"It's a great that all sides of Australian politics, from conservatives to liberals to greens, agree that Donald Trump is a 'revolting slug' and completely unfit for public office," Buckingham said. "It's clear that all reasonable and decent people find Donald Trump's behavior obnoxious and that the world is hoping American voters reject his politics of hate."
Buckingham became well known to EcoWatch readers after his video went viral showing gas exploding on an Australian river near a fracking site.
Viral Video of River Catching on Fire Prompts Call for Ban on Fracking https://t.co/wU4R4G8O1t @NatalieMerchant @EARTHWORKS— EcoWatch (@EcoWatch)1461793815.0
Standing on the sidelines during an election is never an option. That's why superstar musicians rarely hesitate when asked to step up to the mic to use their outsized influence to encourage all of us to speak out for the future that we want for our families, our communities and ourselves.
And who better to get us excited about voting?
Don't miss your chance to be on the right side of history! Register to vote now via @RocktheVote https://t.co/jr0RxCHBJU— Tegan and Sara (@Tegan and Sara)1475859602.0
After all, we tend to form strange, special relationships with our favorite performers. We invite them into our lives and ask them to provide the soundtrack. (Or is it the other way around?) Over the course of a few albums, something strikingly personal develops—through confessional, relatable lyrics you discover a kindred spirit or maybe a new best friend who understands the cathartic necessity of losing yourself and your worries to the pulse of the dance floor.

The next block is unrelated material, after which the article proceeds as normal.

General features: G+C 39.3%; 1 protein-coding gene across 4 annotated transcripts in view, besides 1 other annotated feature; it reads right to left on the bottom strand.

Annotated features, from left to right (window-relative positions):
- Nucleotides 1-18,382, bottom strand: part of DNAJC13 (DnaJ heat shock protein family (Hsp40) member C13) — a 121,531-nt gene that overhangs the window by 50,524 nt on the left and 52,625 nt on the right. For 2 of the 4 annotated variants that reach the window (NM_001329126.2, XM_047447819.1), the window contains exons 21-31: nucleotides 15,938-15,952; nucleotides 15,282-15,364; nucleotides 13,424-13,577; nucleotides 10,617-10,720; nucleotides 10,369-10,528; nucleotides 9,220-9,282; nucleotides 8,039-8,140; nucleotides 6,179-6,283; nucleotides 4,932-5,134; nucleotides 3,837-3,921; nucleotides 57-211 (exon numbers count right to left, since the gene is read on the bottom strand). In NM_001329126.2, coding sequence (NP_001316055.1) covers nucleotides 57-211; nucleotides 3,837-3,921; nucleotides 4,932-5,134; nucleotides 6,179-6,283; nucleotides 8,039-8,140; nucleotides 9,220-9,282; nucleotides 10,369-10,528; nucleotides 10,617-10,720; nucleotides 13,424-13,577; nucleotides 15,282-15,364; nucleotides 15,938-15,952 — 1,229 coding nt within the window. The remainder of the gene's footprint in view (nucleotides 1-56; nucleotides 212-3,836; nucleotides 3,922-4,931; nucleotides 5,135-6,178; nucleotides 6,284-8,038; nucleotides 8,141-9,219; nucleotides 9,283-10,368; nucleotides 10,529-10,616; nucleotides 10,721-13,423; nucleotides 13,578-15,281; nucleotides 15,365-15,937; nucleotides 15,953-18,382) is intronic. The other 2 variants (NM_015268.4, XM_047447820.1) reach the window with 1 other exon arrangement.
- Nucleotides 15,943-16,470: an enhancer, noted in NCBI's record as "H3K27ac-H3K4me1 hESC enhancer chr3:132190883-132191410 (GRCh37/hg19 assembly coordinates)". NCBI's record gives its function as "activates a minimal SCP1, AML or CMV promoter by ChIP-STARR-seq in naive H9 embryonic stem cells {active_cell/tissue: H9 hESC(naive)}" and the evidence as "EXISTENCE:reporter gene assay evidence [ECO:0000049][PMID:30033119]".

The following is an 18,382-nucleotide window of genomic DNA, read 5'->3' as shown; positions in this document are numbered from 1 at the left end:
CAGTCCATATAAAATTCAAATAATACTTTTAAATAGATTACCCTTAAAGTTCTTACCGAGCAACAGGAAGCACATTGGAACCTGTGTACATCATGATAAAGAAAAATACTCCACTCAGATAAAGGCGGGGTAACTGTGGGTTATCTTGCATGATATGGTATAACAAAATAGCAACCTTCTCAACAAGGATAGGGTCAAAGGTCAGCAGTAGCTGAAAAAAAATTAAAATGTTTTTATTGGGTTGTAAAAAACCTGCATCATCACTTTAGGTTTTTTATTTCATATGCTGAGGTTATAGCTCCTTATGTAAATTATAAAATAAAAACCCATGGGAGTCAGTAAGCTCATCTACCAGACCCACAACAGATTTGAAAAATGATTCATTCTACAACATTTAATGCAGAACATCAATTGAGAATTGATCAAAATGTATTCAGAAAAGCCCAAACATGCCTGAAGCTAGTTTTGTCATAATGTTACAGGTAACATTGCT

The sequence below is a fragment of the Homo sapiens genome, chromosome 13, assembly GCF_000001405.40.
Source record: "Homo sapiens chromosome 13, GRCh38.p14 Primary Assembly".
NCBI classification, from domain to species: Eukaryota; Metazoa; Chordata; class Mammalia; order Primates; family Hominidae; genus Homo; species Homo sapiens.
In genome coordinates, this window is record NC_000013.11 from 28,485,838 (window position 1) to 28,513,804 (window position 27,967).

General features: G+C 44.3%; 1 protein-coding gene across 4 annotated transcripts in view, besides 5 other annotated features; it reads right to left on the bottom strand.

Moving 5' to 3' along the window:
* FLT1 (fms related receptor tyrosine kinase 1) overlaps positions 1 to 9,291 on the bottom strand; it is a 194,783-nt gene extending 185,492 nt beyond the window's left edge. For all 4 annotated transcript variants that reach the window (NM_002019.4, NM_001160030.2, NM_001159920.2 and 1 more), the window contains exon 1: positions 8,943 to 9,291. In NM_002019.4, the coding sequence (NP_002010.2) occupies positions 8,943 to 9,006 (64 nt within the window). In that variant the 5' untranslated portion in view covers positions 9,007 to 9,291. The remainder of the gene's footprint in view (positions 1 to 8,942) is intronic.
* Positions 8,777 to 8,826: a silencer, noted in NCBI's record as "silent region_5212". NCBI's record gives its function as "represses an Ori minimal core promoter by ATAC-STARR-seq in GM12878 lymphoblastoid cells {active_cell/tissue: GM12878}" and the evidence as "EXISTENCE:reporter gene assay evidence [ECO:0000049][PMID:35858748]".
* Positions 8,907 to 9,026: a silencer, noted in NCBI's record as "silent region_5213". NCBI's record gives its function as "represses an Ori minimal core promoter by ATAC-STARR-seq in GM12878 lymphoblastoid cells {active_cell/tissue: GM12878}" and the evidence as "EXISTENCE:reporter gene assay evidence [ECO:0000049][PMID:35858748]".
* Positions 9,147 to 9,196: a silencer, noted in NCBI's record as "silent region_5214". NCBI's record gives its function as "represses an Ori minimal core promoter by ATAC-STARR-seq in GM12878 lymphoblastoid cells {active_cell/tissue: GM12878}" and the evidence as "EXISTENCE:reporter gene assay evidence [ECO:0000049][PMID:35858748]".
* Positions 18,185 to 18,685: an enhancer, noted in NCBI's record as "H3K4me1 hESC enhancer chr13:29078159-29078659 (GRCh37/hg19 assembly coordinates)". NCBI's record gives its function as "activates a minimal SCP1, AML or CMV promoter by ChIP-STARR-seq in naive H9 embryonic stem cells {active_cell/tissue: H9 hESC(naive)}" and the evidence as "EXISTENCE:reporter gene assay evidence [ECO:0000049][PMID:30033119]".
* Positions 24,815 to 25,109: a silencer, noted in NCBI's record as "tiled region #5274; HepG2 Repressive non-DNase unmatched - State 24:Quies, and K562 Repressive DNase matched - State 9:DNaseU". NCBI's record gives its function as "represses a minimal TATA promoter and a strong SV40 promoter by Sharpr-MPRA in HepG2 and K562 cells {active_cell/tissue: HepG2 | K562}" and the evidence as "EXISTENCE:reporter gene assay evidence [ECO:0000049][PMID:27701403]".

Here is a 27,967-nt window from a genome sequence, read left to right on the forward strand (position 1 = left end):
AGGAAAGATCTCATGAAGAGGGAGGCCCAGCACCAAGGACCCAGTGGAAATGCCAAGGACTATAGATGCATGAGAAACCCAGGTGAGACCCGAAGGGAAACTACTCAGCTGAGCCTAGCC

A very real connection is born, one that runs far deeper than with any other sort of celebrity. So it's no wonder we trust them when they offer up a very simple message: Your vote is your voice.
Since 1990, Rock the Vote has been working hard to draw attention to elections and turn out millions of voters. The campaign has always made great use of celebrity supporters—and pop stars in particular. When a cultural icon starts talking about the importance of voting, their millions of fans tend to pay attention.
From touring to ads and more, superstar singers have always played a pivotal role in the Rock the Vote campaign. Here are five of our favorites who have both lent their famous faces to the cause of inspiring millions to take action by voting and supported the green movement for a more sustainable future for all of us.
21 Ways to Go Green in 2016 https://t.co/KwIiNKVslP @GreenSamaritan @greencupboards— EcoWatch (@EcoWatch)1452378019.0
Rock the Vote launched itself into the public consciousness in a very big way in 1990 with a controversial PSA featuring the Queen of Pop at the peak of her powers. Draped in an American flag, clad in lingerie and mouthing off in typical fashion, the pop star did what she does best: got plenty of attention.